"Wise up!" we say when someone plays the fool or is being foolish. That's the message of this parable that is as arresting as it is alarming.
The fool wasn't rich in his own eyes. But before his ground produced one sprout, one bud, one grain of anything, much less a bumper crop, Jesus says he was rich. Plousios is a favorite word of Luke's. He uses it 11/ 28 times it's found in the NT. Luke speaks of rich neighbors, the man with the unjust steward is rich, the rich man and Lazarus, short Zacchaeus was rich, and the walk-away Joe of a young man was extremely rich. Of all of these Luke uses the adjective plousios which comes from the noun ploutos in which you hear the familiar Pluto. What you kids know as cartoon dog, what people my age were taught was our solar system's last planet, was before all this an alternate name for Hades, Pluto was the god of the underworld, of hell. This might be the first clue of where this is all going.
The fool didn't believe he was rich, but he was, and when his banner crop comes in, it starts a dialogue within himself: what's he to do with all this grain? He has no place to store so much, and though rich, he's obsessed with keeping it all. Ecclesiastes 5:12 predicts this disquiet: "The full stomach of the rich man does not allow him to sleep." And Ecclesiastes 5:11 further paints the rich man's dilemma: "When good things increase, those who consume them increase. So what is the advantage to their owners except to look on?" And Proverbs 23:5 rounds out the wisdom of Solomon on riches: "Cast but a glance at riches, and they are gone, for they will surely sprout wings and fly off to the sky like an eagle."
Wise up! No one, let me be clearer, not one of us here is rich in our own eyes. We're all Linda Ronstadt: poor, poor pitiful me. I've lost count how many times over the decades that I've tried to share the Biblical wisdom of this last paragraph. No one has taken the point that they were indeed rich or the warning about seeking, hoarding, or obsessing over riches. To the man telling me of his plans to be rich, I quote Proverbs 23:4: "Labor not to be rich: cease from thine own wisdom," and he responds, "There's nothing wrong with riches." Failing to wise him up with the Bible I resort to mythology's Midas touch, and I'm touched for bringing that up. I've not convinced anyone that he is indeed rich, least of all, most of all, myself. I can't be the rich fool in this parable because I'm not rich.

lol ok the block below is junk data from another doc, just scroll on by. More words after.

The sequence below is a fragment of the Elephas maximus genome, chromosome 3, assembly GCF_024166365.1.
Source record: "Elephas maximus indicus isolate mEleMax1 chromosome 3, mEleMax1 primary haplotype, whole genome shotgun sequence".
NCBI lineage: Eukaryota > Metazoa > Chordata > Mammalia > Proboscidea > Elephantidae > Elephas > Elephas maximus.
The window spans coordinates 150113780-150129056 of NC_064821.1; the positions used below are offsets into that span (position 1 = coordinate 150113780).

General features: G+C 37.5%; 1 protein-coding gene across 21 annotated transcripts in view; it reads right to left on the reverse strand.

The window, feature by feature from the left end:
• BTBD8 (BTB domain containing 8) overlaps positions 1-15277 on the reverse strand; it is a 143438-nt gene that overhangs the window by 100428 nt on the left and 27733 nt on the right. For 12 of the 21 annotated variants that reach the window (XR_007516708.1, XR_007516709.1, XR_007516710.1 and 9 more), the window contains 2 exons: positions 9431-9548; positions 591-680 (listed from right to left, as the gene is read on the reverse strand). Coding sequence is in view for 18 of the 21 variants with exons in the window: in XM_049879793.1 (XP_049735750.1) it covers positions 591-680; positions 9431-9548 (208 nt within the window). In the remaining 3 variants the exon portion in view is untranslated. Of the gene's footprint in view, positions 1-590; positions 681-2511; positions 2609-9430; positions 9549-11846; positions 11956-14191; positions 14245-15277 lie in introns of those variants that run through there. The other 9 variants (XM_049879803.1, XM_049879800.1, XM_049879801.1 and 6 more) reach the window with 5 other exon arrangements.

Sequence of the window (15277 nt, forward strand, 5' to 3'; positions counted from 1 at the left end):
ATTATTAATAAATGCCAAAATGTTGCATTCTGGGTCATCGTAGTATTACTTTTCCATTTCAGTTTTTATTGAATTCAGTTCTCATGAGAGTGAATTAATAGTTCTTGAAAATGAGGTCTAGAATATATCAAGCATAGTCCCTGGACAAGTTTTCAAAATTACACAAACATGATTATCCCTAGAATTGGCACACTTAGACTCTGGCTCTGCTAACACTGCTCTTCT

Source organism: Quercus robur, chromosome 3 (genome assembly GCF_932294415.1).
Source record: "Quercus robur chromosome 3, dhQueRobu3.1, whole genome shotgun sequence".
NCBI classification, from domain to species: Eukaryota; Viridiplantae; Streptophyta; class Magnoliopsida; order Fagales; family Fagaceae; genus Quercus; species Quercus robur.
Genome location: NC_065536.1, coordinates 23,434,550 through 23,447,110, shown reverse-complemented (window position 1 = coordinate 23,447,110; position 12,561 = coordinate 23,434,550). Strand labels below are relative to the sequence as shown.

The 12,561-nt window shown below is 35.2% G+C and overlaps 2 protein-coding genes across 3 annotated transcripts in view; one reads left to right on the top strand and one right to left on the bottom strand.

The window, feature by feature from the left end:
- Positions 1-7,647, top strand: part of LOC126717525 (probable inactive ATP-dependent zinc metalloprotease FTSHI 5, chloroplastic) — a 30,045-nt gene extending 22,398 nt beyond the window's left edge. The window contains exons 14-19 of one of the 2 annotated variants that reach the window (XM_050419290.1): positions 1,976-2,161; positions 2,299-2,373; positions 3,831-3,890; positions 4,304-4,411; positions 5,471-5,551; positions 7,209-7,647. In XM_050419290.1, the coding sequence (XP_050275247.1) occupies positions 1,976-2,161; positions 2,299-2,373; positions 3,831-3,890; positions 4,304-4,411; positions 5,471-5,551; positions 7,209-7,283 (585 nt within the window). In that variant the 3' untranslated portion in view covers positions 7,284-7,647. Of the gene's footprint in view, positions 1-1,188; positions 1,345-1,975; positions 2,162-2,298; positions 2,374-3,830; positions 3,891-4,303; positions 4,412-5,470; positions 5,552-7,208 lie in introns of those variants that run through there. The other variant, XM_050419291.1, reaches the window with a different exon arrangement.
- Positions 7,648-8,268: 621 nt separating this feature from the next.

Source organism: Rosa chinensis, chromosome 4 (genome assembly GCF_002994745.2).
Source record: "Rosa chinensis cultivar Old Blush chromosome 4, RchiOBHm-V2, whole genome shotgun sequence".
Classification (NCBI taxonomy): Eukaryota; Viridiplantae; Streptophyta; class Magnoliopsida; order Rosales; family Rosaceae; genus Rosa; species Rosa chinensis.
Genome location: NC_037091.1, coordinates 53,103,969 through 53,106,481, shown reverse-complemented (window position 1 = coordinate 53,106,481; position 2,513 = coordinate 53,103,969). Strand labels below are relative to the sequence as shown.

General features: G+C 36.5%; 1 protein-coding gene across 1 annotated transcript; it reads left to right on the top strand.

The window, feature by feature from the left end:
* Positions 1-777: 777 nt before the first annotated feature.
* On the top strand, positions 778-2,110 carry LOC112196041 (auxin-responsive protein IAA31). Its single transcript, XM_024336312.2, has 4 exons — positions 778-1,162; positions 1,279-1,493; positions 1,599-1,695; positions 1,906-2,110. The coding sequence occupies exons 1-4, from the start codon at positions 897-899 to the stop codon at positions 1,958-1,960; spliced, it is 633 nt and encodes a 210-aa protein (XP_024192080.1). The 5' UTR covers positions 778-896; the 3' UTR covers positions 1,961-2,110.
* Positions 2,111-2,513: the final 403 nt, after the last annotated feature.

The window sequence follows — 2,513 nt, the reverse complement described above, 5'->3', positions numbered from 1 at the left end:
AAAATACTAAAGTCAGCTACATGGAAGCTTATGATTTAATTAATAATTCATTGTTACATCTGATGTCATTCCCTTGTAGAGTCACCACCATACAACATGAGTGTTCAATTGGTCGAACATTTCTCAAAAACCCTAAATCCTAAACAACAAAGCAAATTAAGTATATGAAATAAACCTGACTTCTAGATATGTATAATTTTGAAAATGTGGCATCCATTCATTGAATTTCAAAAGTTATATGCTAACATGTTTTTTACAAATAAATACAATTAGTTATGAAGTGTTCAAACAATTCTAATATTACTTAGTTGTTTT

We're about to fall fast, so hang on. We're going to hit the last verse of our text with a thud that may stun you. If you translate it as the insert does, you have the perfect stewardship text: "This is how it will be with anyone who stores up things for himself but is not rich toward God." Wise up! The stewardship sermon says. You're the rich fool if you're not being a stellar steward. But what if that translation is wrong? What if this 3 letter Greek preposition eis only means "toward" with verbs of going, sending, or moving, but means with respect to" or with reference to' when used with a person or thing? Than the translation "rich in relationship with God" (GW) or "rich in God" (JB) or literally, "rich into God" is better.